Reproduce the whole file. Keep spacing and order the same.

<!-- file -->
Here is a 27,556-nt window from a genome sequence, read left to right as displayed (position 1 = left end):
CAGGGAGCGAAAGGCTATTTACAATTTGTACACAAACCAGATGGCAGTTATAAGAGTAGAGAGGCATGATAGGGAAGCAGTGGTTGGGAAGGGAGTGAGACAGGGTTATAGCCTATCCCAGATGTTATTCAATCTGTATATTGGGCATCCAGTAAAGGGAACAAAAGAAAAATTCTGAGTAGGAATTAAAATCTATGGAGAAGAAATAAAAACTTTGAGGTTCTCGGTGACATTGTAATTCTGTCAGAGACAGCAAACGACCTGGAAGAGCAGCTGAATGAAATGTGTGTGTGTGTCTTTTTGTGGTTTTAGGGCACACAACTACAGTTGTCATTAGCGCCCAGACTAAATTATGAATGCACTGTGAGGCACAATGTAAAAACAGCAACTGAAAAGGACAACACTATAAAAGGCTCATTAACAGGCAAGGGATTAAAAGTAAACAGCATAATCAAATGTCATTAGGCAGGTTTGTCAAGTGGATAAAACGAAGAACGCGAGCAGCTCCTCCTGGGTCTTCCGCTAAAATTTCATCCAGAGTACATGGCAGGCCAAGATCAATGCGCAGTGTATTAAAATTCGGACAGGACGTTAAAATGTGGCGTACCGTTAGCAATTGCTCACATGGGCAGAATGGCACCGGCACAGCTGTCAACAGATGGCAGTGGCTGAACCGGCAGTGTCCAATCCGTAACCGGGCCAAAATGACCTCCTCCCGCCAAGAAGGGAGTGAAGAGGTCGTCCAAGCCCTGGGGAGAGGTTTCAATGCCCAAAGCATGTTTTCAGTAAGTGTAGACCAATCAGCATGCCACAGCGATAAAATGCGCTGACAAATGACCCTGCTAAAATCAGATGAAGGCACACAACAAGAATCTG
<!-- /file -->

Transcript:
Here is a 27,556-nt window from a genome sequence, read left to right as displayed (position 1 = left end):
CAGGGAGCGAAAGGCTATTTACAATTTGTACACAAACCAGATGGCAGTTATAAGAGTAGAGAGGCATGATAGGGAAGCAGTGGTTGGGAAGGGAGTGAGACAGGGTTATAGCCTATCCCAGATGTTATTCAATCTGTATATTGGGCATCCAGTAAAGGGAACAAAAGAAAAATTCTGAGTAGGAATTAAAATCTATGGAGAAGAAATAAAAACTTTGAGGTTCTCGGTGACATTGTAATTCTGTCAGAGACAGCAAACGACCTGGAAGAGCAGCTGAATGAAATGTGTGTGTGTGTCTTTTTGTGGTTTTAGGGCACACAACTACAGTTGTCATTAGCGCCCAGACTAAATTATGAATGCACTGTGAGGCACAATGTAAAAACAGCAACTGAAAAGGACAACACTATAAAAGGCTCATTAACAGGCAAGGGATTAAAAGTAAACAGCATAATCAAATGTCATTAGGCAGGTTTGTCAAGTGGATAAAACGAAGAACGCGAGCAGCTCCTCCTGGGTCTTCCGCTAAAATTTCATCCAGAGTACATGGCAGGCCAAGATCAATGCGCAGTGTATTAAAATTCGGACAGGACGTTAAAATGTGGCGTACCGTTAGCAATTGCTCACATGGGCAGAATGGCACCGGCACAGCTGTCAACAGATGGCAGTGGCTGAACCGGCAGTGTCCAATCCGTAACCGGGCCAAAATGACCTCCTCCCGCCAAGAAGGGAGTGAAGAGGTCGTCCAAGCCCTGGGGAGAGGTTTCAATGCCCAAAGCATGTTTTCAGTAAGTGTAGACCAATCAGCATGCCACAGCGATAAAATGCGCTGACAAATGACCCTGCTAAAATCAGATGAAGGCACACAACAAGAATCTG